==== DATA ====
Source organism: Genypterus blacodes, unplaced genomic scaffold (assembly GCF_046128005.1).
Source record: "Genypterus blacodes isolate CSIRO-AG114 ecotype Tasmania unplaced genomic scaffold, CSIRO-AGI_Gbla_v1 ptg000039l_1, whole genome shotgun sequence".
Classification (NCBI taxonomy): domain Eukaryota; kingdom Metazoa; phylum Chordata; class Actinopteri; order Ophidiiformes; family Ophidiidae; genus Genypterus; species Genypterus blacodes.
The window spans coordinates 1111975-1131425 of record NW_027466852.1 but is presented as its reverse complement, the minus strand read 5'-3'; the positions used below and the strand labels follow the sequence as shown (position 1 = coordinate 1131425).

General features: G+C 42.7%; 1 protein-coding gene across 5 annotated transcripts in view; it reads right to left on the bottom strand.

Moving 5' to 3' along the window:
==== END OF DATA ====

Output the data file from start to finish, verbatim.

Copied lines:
Source organism: Genypterus blacodes, unplaced genomic scaffold (assembly GCF_046128005.1).
Source record: "Genypterus blacodes isolate CSIRO-AG114 ecotype Tasmania unplaced genomic scaffold, CSIRO-AGI_Gbla_v1 ptg000039l_1, whole genome shotgun sequence".
Classification (NCBI taxonomy): domain Eukaryota; kingdom Metazoa; phylum Chordata; class Actinopteri; order Ophidiiformes; family Ophidiidae; genus Genypterus; species Genypterus blacodes.
The window spans coordinates 1111975-1131425 of record NW_027466852.1 but is presented as its reverse complement, the minus strand read 5'-3'; the positions used below and the strand labels follow the sequence as shown (position 1 = coordinate 1131425).

General features: G+C 42.7%; 1 protein-coding gene across 5 annotated transcripts in view; it reads right to left on the bottom strand.

Moving 5' to 3' along the window: